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Summer reading

Keeping it light for the summer?  I recently tore my way through these three, which loosely qualify as 'environmental' but definitely qualify as fun.

A Year Without "MADE IN CHINA," Sara Bongiorni

Bongiorni's book is what it says it is: a chronicle of her family's year boycotting goods from China.  She doesn't have any major revelations, just neurotic obsessing about China and funny anecdotes about her two kids and husband.  It's a lot like Not Buying It, arranged by the months of the year but lacking Judith Levine's subtle pathos and pointed philosophic moments.  I was astonished by the amounts of crap (Chinese or not) she and her husband declared they absolutely had to have, especially for their kids.  Plastic Halloween decorations?  Squirt guns?  Either her freelance writing job and her husband's academic position are unlike any other in America, or they're in a mountain of plastic-induced debt - every time they go to Target, they walk away with a huge pile, seemingly everything in the store that's not from China.  Despite her un-selfawareness about this fact and others, Bongiorni is funny and very readable - I couldn't put it down!

The Gospel According to Larry, Janet Tashjian

Someone posted about this one on Colin's blog, and I decided to check it out, however embarrassed I might be to carry around a YA novel.  It's a great story, about a senior in high school who isn't into buying and brands and celebrities.  He's got funny friends and funny habits, and the structure of the tale is quite clever.  I'd recommend it for young teens or an adult who wants some low-impact reading. 

After looking up the author's name again, I found a blog and Facebook page dedicated to Larry - a very canny marketing strategy for this particular book.  It appears as if a couple of sequels have come out since.

The Monkey-Wrench Gang, Edward Abbey

Sex, drugs, destruction...and environmentalism?  Yep.  Long before we got all smug on these here eco-blogs, Edward Abbey was out in the desert causing all kinds of mayhem, in the name of conservation/preservation and general antiestablistmentarianism.   This work of fiction chronicles the adventures and misadventures of four eco-terrorists in the Southwest in the 70s.  His charming caricatures get caught up in increasingly more dangerous scrapes and take you, the reader, on a Hunter S. Thompson-style ride.  

Posted on Sunday, July 27, 2008 at 10:21PM by Registered CommenterMegan Metcalf | Comments4 Comments

Reader Comments (4)

I admit, I get a little freaked out about the "Made in China" boycotting. What if something is made in China under fair labor conditions? Shouldn't we be supporting that? Shouldn't we be supporting Chinese people being pulled out of poverty?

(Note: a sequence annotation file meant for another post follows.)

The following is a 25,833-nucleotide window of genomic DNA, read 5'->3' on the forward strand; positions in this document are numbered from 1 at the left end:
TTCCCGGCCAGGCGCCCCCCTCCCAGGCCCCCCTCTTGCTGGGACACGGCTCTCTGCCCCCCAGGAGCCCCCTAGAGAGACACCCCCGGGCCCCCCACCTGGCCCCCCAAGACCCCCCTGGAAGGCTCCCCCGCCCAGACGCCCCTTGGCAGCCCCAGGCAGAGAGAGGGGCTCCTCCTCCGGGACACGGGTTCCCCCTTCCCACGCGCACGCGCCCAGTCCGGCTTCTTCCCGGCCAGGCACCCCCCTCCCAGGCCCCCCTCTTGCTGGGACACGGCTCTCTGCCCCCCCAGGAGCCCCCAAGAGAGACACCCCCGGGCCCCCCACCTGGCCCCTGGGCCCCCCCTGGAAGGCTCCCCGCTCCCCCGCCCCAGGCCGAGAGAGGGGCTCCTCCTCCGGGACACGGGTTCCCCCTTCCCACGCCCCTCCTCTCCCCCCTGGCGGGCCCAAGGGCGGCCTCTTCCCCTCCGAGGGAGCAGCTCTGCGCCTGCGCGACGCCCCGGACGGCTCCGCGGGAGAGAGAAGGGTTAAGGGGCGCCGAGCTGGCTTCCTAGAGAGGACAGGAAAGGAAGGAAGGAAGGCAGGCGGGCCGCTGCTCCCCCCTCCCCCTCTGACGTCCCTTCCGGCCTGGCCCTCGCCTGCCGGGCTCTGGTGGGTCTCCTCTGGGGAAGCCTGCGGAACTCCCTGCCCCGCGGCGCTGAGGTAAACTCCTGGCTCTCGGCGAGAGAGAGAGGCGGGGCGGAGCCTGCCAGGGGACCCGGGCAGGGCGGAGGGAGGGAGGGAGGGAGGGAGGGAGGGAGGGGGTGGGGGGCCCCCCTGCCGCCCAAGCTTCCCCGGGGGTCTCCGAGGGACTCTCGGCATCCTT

What's your take on it?

July 28, 2008 | Unregistered Commenterarduous

Yeah, Bongiorni touches on this but doesn't really get into it, one of the major shortcomings of the book. A lot of people argue that even /without/ fair labor conditions Chinese workers are a lot better off than when they were living in the countryside. It's not just cheap labor, though: the dumping of chemicals and wastes and other destructive (but cheap) environmental practices are what's keeping prices low. It was this kind of round-and-round that made me decide to stop buying new things at all during Fix.

Obviously I support the health, happiness, and education of Chinese people - I've been thinking a lot about your comment (somewhere?) that once more and more "third world" people obtain an education and improve their basic needs, they will no longer be willing to work for so little. If there was some kind of vetting process for producers of Chinese goods - every single part of them - I'd be inclined to support the companies that are definitely adhering to internationally recognized labor and environmental practices. But of course then the stuff wouldn't be so cheap. In the meantime, when I have to buy a Chinese product (I don't even look but maybe now I will), I'll tell myself that there's a chance I'm helping a Chinese person get out of poverty.

July 28, 2008 | Registered CommenterMegan Metcalf

Loved Monkey Wrench Gang!

We did our own little Made in China boycott over the holidays last year. Similar to your Fix, it gives you great insight into the things you truly need and brings out creativity that's been buried within.

Best of luck!

July 28, 2008 | Unregistered CommenterKellie

Thanks, Kellie! OMG, the compost outfit - your Fletch is ADORABLE!

July 28, 2008 | Registered CommenterMegan Metcalf

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